Indoor MIMO Channels with Polarization Diversity: Measurements and Performance Analysis

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Anreddy, Vikram R.
Ingram, Mary Ann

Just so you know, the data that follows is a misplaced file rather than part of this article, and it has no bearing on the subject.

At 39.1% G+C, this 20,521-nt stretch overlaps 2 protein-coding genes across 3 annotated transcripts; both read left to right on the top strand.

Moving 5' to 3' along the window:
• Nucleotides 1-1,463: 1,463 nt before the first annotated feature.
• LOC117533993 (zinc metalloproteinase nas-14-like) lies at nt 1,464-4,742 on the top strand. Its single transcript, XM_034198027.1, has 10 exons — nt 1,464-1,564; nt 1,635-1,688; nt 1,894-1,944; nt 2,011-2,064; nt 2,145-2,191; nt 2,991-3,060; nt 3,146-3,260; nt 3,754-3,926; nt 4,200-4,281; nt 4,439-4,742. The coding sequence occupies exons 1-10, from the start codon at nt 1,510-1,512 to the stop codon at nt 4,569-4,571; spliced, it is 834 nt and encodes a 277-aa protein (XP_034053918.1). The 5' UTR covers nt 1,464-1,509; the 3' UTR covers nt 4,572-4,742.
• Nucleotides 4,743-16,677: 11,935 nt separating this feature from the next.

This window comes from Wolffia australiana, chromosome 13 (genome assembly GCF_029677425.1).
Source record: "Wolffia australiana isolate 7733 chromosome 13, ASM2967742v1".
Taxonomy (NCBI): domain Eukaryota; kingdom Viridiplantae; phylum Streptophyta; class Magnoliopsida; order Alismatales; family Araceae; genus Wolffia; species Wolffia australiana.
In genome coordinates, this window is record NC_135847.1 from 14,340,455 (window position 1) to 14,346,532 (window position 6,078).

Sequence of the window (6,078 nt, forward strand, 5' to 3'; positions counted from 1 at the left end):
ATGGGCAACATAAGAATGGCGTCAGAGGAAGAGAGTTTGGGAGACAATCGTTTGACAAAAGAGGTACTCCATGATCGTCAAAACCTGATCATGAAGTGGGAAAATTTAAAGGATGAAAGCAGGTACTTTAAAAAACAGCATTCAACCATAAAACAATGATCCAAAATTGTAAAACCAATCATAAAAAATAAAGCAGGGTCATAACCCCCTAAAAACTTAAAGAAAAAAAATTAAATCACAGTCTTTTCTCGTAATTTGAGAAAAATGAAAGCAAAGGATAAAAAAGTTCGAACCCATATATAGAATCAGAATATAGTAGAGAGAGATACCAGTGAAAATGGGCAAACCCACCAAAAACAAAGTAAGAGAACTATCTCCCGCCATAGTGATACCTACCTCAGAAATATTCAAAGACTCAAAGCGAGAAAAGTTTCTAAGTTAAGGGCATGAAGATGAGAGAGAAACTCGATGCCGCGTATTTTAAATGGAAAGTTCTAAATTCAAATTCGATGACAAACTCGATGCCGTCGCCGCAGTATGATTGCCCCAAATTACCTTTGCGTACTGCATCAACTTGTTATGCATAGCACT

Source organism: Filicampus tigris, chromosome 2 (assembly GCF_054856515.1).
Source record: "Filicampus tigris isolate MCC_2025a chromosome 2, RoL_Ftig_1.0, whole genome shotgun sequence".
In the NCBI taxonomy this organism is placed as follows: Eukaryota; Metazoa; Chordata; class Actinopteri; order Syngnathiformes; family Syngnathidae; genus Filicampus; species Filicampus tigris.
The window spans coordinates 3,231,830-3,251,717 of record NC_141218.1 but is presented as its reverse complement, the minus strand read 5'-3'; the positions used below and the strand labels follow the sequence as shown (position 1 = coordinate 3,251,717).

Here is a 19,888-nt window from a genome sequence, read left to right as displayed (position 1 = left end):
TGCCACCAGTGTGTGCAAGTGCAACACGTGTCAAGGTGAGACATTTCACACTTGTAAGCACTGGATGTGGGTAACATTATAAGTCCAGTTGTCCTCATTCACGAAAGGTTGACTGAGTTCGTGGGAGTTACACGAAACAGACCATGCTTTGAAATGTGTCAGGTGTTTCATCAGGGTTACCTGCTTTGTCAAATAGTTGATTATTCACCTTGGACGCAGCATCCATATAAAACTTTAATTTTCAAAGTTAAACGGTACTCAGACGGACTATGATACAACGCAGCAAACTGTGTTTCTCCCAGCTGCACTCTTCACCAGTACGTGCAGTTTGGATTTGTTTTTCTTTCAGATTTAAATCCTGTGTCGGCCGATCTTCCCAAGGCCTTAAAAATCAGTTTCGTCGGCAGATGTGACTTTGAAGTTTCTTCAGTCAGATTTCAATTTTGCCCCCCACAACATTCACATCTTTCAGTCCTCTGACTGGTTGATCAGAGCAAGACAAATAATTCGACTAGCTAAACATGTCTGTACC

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This thesis deals with dual-polarized multiple input multiple output (MIMO) channels, an important issue for the practical deployment of multiple antenna systems. The MIMO architecture has the potential to dramatically improve the performance of wireless systems. Much of the focus of research has been on uni-polarized spatial MIMO configurations, the performance of which, is a strong function of the inter-element spacing. Thus the current trend of miniaturization, seems to be at odds with the implementation of spatial configurations in portable handheld devices. In this regard, dual-polarized antennas present an attractive alternative for realizing higher order MIMO architectures in compact devices. Unlike spatial channels, in the presence of polarization diversity, the subchannels of the MIMO channel matrix are not identically distributed. They differ in terms of average received power, envelope distributions, and correlation properties. In this thesis, we report on an indoor channel measurement campaign conducted at 2.4 GHz, to measure the copolarized and cross-polarized subchannels, under line-of-sight (LOS) and non-line-of-sight (NLOS) channel conditions. The measured data is then analyzed, to draw a fair comparison between spatial and dual-polarized MIMO systems, in terms of channel characteristics and achievable capacity. The main drawback of the MIMO architecture is that the gain in capacity comes at a cost of increased hardware complexity. Antenna selection is a technique using which we can alleviate this cost. We emphasize that this strategy is all the more relevant for compact devices, which are often constrained by complexity, power and cost. Using theoretical analysis and measurement results, this thesis investigates the performance of antenna selection in dual-polarized MIMO channels. Our results indicate that, antenna selection when combined with dual-polarized antennas, is an effective, low-complexity solution to the problem of realizing higher order MIMO architectures in compact devices.
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